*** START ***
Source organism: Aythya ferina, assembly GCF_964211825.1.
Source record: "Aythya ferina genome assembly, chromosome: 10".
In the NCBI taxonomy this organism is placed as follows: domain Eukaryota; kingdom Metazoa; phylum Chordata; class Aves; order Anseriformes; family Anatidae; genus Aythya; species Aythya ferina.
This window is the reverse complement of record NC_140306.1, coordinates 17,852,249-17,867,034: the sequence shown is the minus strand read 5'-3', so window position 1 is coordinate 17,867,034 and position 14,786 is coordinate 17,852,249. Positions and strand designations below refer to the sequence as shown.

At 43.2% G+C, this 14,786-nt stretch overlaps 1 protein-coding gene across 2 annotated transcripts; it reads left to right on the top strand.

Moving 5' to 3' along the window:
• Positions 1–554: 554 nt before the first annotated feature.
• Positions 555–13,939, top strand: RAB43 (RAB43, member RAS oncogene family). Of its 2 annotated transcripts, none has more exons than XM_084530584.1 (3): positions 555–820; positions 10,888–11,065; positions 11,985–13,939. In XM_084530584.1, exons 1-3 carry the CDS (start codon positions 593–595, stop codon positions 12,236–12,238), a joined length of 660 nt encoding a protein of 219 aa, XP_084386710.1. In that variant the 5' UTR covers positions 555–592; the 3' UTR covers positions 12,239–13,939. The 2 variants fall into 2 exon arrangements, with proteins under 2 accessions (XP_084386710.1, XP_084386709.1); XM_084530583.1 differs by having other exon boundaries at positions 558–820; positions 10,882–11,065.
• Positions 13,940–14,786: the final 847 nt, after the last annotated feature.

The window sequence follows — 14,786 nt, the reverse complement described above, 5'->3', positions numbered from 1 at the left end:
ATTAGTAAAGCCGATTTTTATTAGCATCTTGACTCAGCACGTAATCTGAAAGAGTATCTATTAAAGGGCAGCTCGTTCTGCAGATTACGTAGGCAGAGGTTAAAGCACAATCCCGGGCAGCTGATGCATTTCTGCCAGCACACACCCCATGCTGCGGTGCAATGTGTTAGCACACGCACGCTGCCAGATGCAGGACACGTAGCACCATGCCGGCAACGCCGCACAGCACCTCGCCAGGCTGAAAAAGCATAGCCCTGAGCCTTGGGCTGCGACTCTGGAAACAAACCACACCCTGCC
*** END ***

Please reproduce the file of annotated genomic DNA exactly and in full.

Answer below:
Source organism: Aythya ferina, assembly GCF_964211825.1.
Source record: "Aythya ferina genome assembly, chromosome: 10".
In the NCBI taxonomy this organism is placed as follows: domain Eukaryota; kingdom Metazoa; phylum Chordata; class Aves; order Anseriformes; family Anatidae; genus Aythya; species Aythya ferina.
This window is the reverse complement of record NC_140306.1, coordinates 17,852,249-17,867,034: the sequence shown is the minus strand read 5'-3', so window position 1 is coordinate 17,867,034 and position 14,786 is coordinate 17,852,249. Positions and strand designations below refer to the sequence as shown.

At 43.2% G+C, this 14,786-nt stretch overlaps 1 protein-coding gene across 2 annotated transcripts; it reads left to right on the top strand.

Moving 5' to 3' along the window:
• Positions 1–554: 554 nt before the first annotated feature.
• Positions 555–13,939, top strand: RAB43 (RAB43, member RAS oncogene family). Of its 2 annotated transcripts, none has more exons than XM_084530584.1 (3): positions 555–820; positions 10,888–11,065; positions 11,985–13,939. In XM_084530584.1, exons 1-3 carry the CDS (start codon positions 593–595, stop codon positions 12,236–12,238), a joined length of 660 nt encoding a protein of 219 aa, XP_084386710.1. In that variant the 5' UTR covers positions 555–592; the 3' UTR covers positions 12,239–13,939. The 2 variants fall into 2 exon arrangements, with proteins under 2 accessions (XP_084386710.1, XP_084386709.1); XM_084530583.1 differs by having other exon boundaries at positions 558–820; positions 10,882–11,065.
• Positions 13,940–14,786: the final 847 nt, after the last annotated feature.

The window sequence follows — 14,786 nt, the reverse complement described above, 5'->3', positions numbered from 1 at the left end:
ATTAGTAAAGCCGATTTTTATTAGCATCTTGACTCAGCACGTAATCTGAAAGAGTATCTATTAAAGGGCAGCTCGTTCTGCAGATTACGTAGGCAGAGGTTAAAGCACAATCCCGGGCAGCTGATGCATTTCTGCCAGCACACACCCCATGCTGCGGTGCAATGTGTTAGCACACGCACGCTGCCAGATGCAGGACACGTAGCACCATGCCGGCAACGCCGCACAGCACCTCGCCAGGCTGAAAAAGCATAGCCCTGAGCCTTGGGCTGCGACTCTGGAAACAAACCACACCCTGCC